House on Harju 9

House on Pikk 18, detail
House on Pikk 18, detail.

Almost simultaneously, Rosenbaum worked on a project for a bank on Harju 9 in Tallinn. In 1909, the building was completed. Here again Rosenbaum started out with a proposal for a relatively strictly Art Nouveau building, but the project was revised and built in a slightly less extravagant, more traditional and historicist style. During World War II, the building was severely damaged and in the subsequent restoration many of the sculpted details were not recreated. Thus, the building at Harju 9 is a plainer, limestone building which is clearly neo-Renaissance in style.

House on Roosikrantsi 15

In 1911–12, a tenement house for Gustav Leppenberg, a craftsman and piano-maker, was built by Rosenbaum's design on the street Roosikrantsi, number 15. Here, Rosenbaum combined Art Nouveau forms with neo-Baroque influences. A symmetrical façade, not typical for the Art Nouveau movement, is decorated with sculpted lions' heads. In this, Rosenbaum's biographer Karin Hallas-Murula traces influences both from the lively Art Nouveau scene in Riga and architects such as Mikhail Eisenstein and the highly influential Viennese architect Otto Wagner.

Laupa Manor

In the same baroque-influenced style as the house on Roosikrantsi, but this time also incorporating rococo elements, is Laupa manor house in central Estonia, built in 1910–1913 and designed by Rosenbaum. It is a symmetrical composition, and – typical for Rosenbaum – with a richly decorated façade.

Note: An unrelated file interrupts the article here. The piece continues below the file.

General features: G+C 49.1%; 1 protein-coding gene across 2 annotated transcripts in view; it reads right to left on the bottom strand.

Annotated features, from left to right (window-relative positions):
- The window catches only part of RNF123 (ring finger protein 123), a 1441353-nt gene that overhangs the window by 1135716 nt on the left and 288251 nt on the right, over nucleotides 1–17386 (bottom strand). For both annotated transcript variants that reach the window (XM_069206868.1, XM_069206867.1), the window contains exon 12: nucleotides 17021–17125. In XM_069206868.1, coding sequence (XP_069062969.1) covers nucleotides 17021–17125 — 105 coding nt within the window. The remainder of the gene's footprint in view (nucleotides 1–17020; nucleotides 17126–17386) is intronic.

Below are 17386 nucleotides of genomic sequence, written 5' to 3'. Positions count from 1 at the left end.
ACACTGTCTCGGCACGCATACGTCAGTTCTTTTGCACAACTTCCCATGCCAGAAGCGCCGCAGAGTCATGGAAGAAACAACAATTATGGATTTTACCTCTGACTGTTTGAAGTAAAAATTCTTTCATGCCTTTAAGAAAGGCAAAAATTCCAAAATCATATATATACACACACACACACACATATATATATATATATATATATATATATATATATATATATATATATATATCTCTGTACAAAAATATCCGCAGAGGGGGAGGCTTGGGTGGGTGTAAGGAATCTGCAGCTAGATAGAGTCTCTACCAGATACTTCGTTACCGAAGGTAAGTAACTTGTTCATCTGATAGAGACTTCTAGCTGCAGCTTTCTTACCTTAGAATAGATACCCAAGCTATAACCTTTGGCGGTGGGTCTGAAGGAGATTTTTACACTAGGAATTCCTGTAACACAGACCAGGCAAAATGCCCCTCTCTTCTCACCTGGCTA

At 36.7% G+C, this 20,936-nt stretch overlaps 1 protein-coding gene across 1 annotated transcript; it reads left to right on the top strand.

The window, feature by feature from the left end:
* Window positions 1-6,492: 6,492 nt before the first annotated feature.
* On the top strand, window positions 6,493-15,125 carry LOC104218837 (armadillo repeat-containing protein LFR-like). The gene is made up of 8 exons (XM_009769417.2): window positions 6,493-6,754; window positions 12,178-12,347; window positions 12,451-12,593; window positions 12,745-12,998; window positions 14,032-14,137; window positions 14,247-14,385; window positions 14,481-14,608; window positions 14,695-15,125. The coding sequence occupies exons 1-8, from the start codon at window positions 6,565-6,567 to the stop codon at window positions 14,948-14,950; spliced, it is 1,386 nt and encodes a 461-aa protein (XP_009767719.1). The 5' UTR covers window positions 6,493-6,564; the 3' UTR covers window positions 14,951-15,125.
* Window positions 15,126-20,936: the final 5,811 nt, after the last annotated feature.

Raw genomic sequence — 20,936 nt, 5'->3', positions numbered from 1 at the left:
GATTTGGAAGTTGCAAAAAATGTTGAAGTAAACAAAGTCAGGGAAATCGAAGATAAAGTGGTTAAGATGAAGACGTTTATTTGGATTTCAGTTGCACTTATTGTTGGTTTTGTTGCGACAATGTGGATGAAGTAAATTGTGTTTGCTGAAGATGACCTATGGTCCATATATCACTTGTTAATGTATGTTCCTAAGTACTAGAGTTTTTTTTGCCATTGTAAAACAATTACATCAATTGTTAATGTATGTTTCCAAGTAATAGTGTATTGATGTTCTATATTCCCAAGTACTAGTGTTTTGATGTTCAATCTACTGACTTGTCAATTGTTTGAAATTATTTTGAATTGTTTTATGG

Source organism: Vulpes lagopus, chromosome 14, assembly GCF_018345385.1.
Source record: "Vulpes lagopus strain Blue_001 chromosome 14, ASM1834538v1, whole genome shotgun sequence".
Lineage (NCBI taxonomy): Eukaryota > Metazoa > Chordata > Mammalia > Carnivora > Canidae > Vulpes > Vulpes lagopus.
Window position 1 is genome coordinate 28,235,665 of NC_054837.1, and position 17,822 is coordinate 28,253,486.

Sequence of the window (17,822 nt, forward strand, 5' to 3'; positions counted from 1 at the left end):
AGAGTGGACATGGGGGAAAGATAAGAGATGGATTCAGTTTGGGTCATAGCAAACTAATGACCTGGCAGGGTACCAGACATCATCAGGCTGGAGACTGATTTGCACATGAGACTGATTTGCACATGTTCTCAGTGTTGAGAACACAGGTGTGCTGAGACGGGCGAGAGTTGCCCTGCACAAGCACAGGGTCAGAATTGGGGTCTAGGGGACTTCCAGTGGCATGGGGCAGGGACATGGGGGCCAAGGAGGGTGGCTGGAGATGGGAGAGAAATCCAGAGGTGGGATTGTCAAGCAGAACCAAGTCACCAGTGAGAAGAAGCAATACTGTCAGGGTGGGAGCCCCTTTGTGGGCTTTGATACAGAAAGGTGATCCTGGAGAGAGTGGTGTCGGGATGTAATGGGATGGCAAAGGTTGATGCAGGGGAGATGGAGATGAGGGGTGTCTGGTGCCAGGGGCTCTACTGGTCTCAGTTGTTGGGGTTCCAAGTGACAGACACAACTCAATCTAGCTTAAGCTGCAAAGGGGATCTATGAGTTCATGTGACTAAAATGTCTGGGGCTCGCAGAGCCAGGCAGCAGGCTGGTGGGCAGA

Later life

In 1919, Rosenbaum moved with his family to Greifswald in Germany, but returned to Tallinn already in 1920. In 1921, he assumed Estonian citizenship and became a partner in the architect firm Roma. However, his style had started to go out of fashion, and in the new Estonian republic, new and more Estonian ideals in building were sought. His most notable work from this period is the Seamen's home on Uus-Sadama 14/Tuukri 13, completed in 1926.

In 1928, Rosenbaum returned to Germany, where he joined the Nazi Party in 1932 together with his wife. The reasons behind this controversial decision is further complicated by the possibility that he may himself have had Jewish ancestors. He worked in the 1930s for the Luftwaffe in doing various technical jobs, and after 1942, for the Ministry of Armaments and War Production. In 1943 he was appointed an advisor in occupied Riga for Organisation Todt. Because of declining health, he returned to Berlin in 1943, and died there on 6 January 1944.


Most of Rosenbaum's work is categorized as art nouveau, although there's much influence from classicistic and Heimatstil architecture. Strong influences for his style came from the Art Nouveau movement in Riga at the beginning of the 20th century, as well as Finnish national romanticism. Rosenbaum's style is often characterized by fantastic sculptures and decorations. Besides several apartment buildings, private dwellings and villas, Rosenbaum also designed factories and one fire-station during his Tallinn years, reflecting the fact that in the relatively small city that Tallinn was at the time, an architect had to do all sorts of jobs.